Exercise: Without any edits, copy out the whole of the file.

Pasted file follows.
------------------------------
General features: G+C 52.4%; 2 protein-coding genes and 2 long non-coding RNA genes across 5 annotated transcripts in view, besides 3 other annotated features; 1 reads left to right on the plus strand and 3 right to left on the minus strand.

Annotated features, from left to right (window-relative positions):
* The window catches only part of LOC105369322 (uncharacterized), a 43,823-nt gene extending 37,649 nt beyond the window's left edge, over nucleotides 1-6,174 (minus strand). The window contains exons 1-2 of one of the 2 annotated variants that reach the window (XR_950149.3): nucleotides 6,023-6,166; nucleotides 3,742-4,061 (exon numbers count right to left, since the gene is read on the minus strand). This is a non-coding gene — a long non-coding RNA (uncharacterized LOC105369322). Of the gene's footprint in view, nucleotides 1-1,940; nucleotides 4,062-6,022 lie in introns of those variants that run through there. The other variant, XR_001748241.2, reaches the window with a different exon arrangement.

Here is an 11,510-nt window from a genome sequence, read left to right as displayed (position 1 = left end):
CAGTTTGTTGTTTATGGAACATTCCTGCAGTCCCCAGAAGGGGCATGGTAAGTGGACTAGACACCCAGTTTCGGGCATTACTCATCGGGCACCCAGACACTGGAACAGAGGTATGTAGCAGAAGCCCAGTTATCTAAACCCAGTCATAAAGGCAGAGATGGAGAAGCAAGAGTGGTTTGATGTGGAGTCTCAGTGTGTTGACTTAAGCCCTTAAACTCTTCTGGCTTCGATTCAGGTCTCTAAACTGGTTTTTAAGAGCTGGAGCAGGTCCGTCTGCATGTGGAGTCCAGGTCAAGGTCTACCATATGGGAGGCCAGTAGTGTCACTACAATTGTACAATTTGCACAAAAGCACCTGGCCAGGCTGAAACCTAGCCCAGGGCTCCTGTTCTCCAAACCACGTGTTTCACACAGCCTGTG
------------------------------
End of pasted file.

General features: G+C 52.4%; 2 protein-coding genes and 2 long non-coding RNA genes across 5 annotated transcripts in view, besides 3 other annotated features; 1 reads left to right on the plus strand and 3 right to left on the minus strand.

Annotated features, from left to right (window-relative positions):
* The window catches only part of LOC105369322 (uncharacterized), a 43,823-nt gene extending 37,649 nt beyond the window's left edge, over nucleotides 1-6,174 (minus strand). The window contains exons 1-2 of one of the 2 annotated variants that reach the window (XR_950149.3): nucleotides 6,023-6,166; nucleotides 3,742-4,061 (exon numbers count right to left, since the gene is read on the minus strand). This is a non-coding gene — a long non-coding RNA (uncharacterized LOC105369322). Of the gene's footprint in view, nucleotides 1-1,940; nucleotides 4,062-6,022 lie in introns of those variants that run through there. The other variant, XR_001748241.2, reaches the window with a different exon arrangement.

Here is an 11,510-nt window from a genome sequence, read left to right as displayed (position 1 = left end):
CAGTTTGTTGTTTATGGAACATTCCTGCAGTCCCCAGAAGGGGCATGGTAAGTGGACTAGACACCCAGTTTCGGGCATTACTCATCGGGCACCCAGACACTGGAACAGAGGTATGTAGCAGAAGCCCAGTTATCTAAACCCAGTCATAAAGGCAGAGATGGAGAAGCAAGAGTGGTTTGATGTGGAGTCTCAGTGTGTTGACTTAAGCCCTTAAACTCTTCTGGCTTCGATTCAGGTCTCTAAACTGGTTTTTAAGAGCTGGAGCAGGTCCGTCTGCATGTGGAGTCCAGGTCAAGGTCTACCATATGGGAGGCCAGTAGTGTCACTACAATTGTACAATTTGCACAAAAGCACCTGGCCAGGCTGAAACCTAGCCCAGGGCTCCTGTTCTCCAAACCACGTGTTTCACACAGCCTGTG